Will the adult service be different?
In the build-up to your transition, you might notice your paediatric team encouraging you to get more involved in making decisions about your care. That’s to prepare you for moving to adult care, where your new team will want to make decisions with you rather than for you. While you can still have support during your appointments, your opinion will be what counts the most.
“Adult care really isn’t that much different from paeds, apart from having a different team. In fact, it’s sort of better because you can be more independent if you want and your family don’t have to know everything you discuss with the team.” – Izzie
How involved you are in your care might change, but your care itself shouldn’t when you move unless for a medical reason. Your old team should share a detailed, written handover with your new team, and make sure that you continue to receive the appropriate level of care to keep you well.
“Of course, at adults they teach you how to be more independent. But everyone is different and it will take everyone different lengths of time to adapt. I’d encourage people to ask questions. No question is silly and the doctors love to chat about your life as well to get to know you more.” – Lucy
What about the new centre itself? When you first visit, it might feel a bit less ‘homely’. Paediatric CF centres are set up to make sure young children with CF feel comfortable. Most of the time, people visiting adult CF centres are used to meeting their team and having tests or procedures. Because of this, things might look and feel a bit different to your paediatric centre.
What will happen when I move?
“When I was transitioning up to the adult unit, I was handed a little folder which contained an information booklet and a leaflet about the adult centre. I was also allowed a home visit from one of the specialist nurses from the adult unit, who came to introduce herself and the team and answered any questions myself or my parents had.” – Emily
In the same way that you don’t go to sleep one day a child and wake up the next day an adult, transition shouldn’t happen overnight. Your transition will probably start with a conversation between you, your family or carer and your CF team. Here, your CF team should explain what transition is and the plan they have for your transition.
Over the next few months, or even years, you’ll probably start having more and more conversations about your transition. This might include talking about which CF centre you’re going to move to. Eventually you should have a chance to visit your new centre, meet your new team and get to know them.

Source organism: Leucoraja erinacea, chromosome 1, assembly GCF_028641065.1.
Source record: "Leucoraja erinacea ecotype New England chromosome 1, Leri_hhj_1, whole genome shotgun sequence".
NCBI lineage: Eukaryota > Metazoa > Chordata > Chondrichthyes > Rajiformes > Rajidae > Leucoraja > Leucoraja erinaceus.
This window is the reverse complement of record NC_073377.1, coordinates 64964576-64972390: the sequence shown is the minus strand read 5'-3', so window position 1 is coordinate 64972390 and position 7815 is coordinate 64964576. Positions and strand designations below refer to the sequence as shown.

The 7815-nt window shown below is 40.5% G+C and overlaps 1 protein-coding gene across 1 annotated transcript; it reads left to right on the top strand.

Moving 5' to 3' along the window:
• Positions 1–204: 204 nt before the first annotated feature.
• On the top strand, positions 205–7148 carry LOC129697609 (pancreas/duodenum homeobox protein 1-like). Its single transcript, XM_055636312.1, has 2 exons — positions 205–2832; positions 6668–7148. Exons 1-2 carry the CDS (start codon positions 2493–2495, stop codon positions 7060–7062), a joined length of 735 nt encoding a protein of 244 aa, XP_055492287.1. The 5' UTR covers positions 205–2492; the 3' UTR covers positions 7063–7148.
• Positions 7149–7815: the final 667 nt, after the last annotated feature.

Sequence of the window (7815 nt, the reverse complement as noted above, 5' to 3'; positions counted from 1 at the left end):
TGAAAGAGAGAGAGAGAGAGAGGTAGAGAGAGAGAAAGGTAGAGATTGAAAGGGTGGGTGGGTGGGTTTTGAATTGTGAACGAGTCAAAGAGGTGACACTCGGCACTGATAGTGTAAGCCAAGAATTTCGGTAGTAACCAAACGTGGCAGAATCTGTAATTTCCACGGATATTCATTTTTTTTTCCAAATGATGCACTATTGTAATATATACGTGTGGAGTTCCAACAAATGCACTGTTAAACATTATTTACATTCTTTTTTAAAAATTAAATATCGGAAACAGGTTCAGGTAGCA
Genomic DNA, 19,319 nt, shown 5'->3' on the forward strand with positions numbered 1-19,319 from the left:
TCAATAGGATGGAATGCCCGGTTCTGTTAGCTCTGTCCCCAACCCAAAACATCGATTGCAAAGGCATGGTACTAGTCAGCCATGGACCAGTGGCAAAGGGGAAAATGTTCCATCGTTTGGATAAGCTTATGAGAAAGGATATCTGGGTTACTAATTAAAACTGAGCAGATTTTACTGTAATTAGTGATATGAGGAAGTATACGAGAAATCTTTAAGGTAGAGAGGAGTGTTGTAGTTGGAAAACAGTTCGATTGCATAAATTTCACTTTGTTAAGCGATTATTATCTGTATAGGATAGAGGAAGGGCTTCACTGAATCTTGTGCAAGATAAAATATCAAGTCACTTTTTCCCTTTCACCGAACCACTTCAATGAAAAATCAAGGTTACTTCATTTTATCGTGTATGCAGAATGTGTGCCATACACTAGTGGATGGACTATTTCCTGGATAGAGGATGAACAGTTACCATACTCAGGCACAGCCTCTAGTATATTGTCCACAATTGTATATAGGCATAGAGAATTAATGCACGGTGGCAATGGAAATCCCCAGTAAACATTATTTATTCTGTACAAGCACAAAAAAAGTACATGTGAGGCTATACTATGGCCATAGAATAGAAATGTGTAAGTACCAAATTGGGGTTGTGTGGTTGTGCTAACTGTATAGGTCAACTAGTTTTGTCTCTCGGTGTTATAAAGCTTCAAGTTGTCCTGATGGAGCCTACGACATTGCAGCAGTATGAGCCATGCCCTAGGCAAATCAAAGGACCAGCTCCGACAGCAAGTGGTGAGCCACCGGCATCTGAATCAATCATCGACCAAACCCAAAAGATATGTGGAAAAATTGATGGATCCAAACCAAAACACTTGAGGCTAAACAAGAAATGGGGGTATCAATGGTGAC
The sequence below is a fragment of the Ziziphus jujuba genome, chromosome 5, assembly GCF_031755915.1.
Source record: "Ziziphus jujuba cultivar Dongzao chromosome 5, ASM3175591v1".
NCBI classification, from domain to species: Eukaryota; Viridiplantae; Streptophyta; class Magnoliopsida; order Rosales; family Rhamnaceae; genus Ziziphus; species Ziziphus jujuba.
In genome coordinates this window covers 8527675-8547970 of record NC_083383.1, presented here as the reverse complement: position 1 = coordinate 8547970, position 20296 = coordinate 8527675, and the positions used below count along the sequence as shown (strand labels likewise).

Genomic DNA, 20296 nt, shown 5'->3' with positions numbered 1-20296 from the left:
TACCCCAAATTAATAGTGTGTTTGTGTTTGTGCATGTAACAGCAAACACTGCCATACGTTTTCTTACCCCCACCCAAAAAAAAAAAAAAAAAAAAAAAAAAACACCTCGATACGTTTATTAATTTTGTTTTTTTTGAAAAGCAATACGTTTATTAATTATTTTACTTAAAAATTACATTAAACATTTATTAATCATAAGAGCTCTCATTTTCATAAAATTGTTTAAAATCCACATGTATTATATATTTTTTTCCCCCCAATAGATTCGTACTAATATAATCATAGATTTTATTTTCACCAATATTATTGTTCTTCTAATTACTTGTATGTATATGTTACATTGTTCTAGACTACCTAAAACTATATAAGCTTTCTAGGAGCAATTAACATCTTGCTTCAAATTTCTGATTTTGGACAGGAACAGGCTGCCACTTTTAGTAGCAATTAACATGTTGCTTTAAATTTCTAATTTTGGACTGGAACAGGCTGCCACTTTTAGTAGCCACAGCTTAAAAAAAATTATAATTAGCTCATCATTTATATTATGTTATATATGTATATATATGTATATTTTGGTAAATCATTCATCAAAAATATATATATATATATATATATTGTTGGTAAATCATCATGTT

This is a rough outline of what your transition might look like, but every transition is unique. Your transition will depend on what you’re like as a person, your health and your own personal choices. Different CF centres also have different ways of doing things. Some hold transition clinics, where your paediatric and adult teams both attend, and you all get to know each other. Some will have their own resources to share with you, to help make sure you have all the information you need.
“I had pre-transition clinics which I found beneficial in that I was introduced to some of the primary healthcare professionals who would be playing large roles in my care.” – Hasna
Most importantly, speak to your CF team before you transition, and let them know if you have any questions or worries. They’ll be happy to help, and excited that you want to be involved in this important change.
How long does it take?
“Although it may seem daunting, it should be a smooth process that is spread out over a couple of months, so that it doesn’t just happen all at once.” – Emily
Like everything else, this will depend on you. If you’re moved to adult care because you’re unwell, it might happen very quickly. If you’re worried about moving to adult care, it might happen very slowly. Your CF team should make these decisions with you.
Ask your CF team what plan they have for your transition. This should help to give you an idea of what your transition timeline is, and allow you to work together on a plan that you’re happy with.
“When I got to adults I was basically admitted straight away. I had to be admitted as an inpatient for six weeks. That is really how I got to know the team because I was with them 24/7 for that time. I was thrown right into the deep end.” – Cicely